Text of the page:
Kangaroos might try to drown your dog. Here's why.

Kangaroos perceive dogs as a threat because they closely resemble dingoes, one of their native predators. (Image credit: John and Tristia Lakey/Lakey Farm)

Mick Moloney was walking on the banks of the Murray River in northwestern Victoria, Australia, when he noticed his dog Hutchy was missing. He glanced toward the water and saw a kangaroo standing waist-deep in the river with its arms submerged.

"Next thing you know, Hutchy came up gasping for air, water spilling out of his mouth and screaming his head off," Moloney told the Australian broadcaster 7News.

Moloney waded through the water to retrieve his dog, which the kangaroo was gripping from behind, and took a swing at the offender, a video that has since gone viral showed. The kangaroo retaliated with a punch, but both Moloney and Hutchy eventually made it safely back to the riverbank.

The bizarre run-in, which occurred on Oct. 12, is the latest recorded duel between a kangaroo and a pet dog, where it appears the kangaroo is trying to drown the dog.

Related: Mammals with pouches are 'more evolved' than humans — sort of

In 2020, a small dog nearly met its fate after clashing with a 5 foot (1.5 meter) tall kangaroo in Brisbane River in Queensland, 7News Sydney reported. And in 2014, a kangaroo tried to drown two staffies after the dogs cornered it in a dam in New South Wales. But why do the marsupials behave in this way? 

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Kangaroos perceive dogs as a threat because dogs closely resemble dingoes — one of their deadliest predators, said Euan Ritchie, a professor of wildlife ecology and conservation at Deakin University in Australia.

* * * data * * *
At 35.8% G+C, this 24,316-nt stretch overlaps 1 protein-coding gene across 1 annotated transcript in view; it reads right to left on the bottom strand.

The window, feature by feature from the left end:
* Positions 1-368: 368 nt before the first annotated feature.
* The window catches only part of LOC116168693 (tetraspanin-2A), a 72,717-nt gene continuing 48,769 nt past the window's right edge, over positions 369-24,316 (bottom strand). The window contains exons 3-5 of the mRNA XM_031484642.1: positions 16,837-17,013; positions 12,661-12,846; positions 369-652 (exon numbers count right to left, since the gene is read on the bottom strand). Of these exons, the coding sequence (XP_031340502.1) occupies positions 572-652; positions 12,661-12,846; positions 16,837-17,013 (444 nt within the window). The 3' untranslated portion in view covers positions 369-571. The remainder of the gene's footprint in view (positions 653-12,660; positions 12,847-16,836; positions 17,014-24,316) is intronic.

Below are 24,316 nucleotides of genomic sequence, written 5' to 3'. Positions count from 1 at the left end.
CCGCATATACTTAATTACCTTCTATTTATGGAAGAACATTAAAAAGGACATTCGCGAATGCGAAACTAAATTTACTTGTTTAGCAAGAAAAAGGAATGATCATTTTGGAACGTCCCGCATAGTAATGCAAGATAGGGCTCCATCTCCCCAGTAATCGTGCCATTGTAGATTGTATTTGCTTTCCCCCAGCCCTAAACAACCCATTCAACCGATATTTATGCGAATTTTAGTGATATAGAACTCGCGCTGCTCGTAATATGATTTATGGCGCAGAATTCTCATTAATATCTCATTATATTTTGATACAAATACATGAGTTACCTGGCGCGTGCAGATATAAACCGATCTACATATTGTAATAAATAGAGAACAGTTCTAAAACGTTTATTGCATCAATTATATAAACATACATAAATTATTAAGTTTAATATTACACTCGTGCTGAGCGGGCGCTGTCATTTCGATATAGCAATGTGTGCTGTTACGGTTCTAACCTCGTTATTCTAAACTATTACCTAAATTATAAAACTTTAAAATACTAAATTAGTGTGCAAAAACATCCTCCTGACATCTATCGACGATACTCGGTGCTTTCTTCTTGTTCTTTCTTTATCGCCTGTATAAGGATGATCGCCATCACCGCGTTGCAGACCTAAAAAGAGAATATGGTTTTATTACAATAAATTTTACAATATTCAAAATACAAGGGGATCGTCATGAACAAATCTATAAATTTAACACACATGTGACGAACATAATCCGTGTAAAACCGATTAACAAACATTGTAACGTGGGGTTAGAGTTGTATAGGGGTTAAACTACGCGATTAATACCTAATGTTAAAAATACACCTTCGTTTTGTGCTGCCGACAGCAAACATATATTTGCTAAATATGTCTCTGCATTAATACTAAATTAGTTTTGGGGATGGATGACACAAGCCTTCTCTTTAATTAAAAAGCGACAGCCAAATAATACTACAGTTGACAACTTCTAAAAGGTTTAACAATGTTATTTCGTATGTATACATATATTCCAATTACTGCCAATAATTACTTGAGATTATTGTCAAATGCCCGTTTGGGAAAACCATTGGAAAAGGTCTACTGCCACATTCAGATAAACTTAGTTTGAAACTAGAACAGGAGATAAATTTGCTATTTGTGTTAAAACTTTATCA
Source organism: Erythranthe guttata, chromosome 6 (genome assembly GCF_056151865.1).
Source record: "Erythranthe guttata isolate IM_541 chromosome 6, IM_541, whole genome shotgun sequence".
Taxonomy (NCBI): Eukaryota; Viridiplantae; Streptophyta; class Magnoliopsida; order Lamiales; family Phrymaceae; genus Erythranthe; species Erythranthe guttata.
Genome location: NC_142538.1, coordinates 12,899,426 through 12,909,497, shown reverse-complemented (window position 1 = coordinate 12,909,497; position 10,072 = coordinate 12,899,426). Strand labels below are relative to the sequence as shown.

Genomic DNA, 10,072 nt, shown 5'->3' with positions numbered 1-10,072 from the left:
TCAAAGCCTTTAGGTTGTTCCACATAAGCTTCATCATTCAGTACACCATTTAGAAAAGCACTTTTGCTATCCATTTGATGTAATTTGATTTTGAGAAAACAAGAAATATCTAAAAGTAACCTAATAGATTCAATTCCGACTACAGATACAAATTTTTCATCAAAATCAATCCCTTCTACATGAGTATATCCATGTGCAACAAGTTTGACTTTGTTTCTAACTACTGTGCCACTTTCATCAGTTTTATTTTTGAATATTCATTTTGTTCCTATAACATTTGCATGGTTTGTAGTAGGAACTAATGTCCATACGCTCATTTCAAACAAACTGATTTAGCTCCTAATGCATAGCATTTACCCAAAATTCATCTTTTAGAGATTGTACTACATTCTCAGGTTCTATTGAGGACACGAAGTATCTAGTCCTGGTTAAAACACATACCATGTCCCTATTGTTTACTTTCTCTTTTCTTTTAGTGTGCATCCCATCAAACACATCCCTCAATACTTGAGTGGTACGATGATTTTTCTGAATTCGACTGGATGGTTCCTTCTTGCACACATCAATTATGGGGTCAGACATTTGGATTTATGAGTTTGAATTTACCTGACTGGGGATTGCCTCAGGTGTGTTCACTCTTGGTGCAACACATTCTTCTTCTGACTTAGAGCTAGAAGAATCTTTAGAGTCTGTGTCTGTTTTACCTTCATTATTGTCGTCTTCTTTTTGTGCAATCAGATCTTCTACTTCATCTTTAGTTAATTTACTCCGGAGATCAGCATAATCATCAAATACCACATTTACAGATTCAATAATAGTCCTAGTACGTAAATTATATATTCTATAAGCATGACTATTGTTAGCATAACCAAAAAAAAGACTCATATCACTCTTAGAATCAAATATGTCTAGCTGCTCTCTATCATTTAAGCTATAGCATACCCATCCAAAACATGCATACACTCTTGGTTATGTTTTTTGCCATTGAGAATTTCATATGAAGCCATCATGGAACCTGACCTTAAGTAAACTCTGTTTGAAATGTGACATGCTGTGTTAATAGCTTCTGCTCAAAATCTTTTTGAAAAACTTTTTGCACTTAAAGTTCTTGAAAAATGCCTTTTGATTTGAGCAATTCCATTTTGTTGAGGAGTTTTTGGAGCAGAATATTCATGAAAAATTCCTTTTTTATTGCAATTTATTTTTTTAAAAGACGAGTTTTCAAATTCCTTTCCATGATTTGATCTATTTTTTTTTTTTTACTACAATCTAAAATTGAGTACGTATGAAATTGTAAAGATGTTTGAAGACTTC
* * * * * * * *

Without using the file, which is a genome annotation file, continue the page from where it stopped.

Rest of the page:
"This behavior is one way that kangaroos have learnt to survive attacks by dingoes, a native top predator they've coexisted with for many thousands of years," Ritchie told Live Science in an email.

Dingoes (Canis dingo) are Australia's largest land predators and genetically sit somewhere between a wolf and a modern domestic dog. Humans likely brought the ancestors of modern dingoes to the mainland between 5,000 and 8,500 years ago, and the canines gradually settled for a diet of marsupials and reptiles. Modern dogs weren't introduced to Australia until 1788, when the first ships carrying British and Irish convicts arrived on the continent

Kangaroo jump into the nearest body of water to escape dingoes and dogs. (Image credit: John and Tristia Lakey/Lakey Farm)

Dingoes hunt kangaroos in large packs, relaying each other to chase their prey until exhaustion. To kill them, dingoes either bite at their hind legs to slow them down before going for the throat, or approach kangaroos from the side to bite at the neck directly.

Kangaroos seek refuge from dingoes by hopping into the nearest body of water — an escape strategy that "works well for domestic and farm dogs too," Ritchie said. Should a dingo or dog chase after them, the kangaroo might attempt to drown it.

"It's an instinctive behavior that has evolved as a defense against predators," said Graeme Coulson, an honorary principal fellow at the University of Melbourne in Australia specializing in kangaroo behavior and ecology. "Males are strong enough to stand up and handle a four-legged dog-paddling adversary," he told Live Science in an email.

Male eastern gray kangaroos (Macropus giganteus) — one of Australia's four species of kangaroos, to which the kangaroo that tried to drown Hutchy belonged — can weigh up to 150 pounds (70 kilograms), Ritchie said. "The males have long, very powerful, muscular arms, and long, sharp claws, and they'll use these to hold a dog and push it under the water in an attempt to drown it," he said. 

The largest living species of kangaroo is the red kangaroo (Osphranter rufus), with the males weighing up to 202 pounds (92 kg).

Dog owners should also beware of kangaroos, as they can sometimes attack people, Ritchie said. "A powerful kick or scratch can do serious harm," he said. "Dog owners should ensure kangaroos aren't being harassed or harmed, which also ensures their dogs are kept safe too."

Sascha Pare
Trainee staff writer

Sascha is a U.K.-based trainee staff writer at Live Science. She holds a bachelor’s degree in biology from the University of Southampton in England and a master’s degree in science communication from Imperial College London. Her work has appeared in The Guardian and the health website Zoe. Besides writing, she enjoys playing tennis, bread-making and browsing second-hand shops for hidden gems.

  • jimroland
    Kangaroos lived alongside thylacines in mainland Australia for much longer than the presence of dingoes, and it is likely the behaviour evolved in response to the former or antecessor species, based on which they and other marsupials would likely have recognised dogs/dingoes as a threat.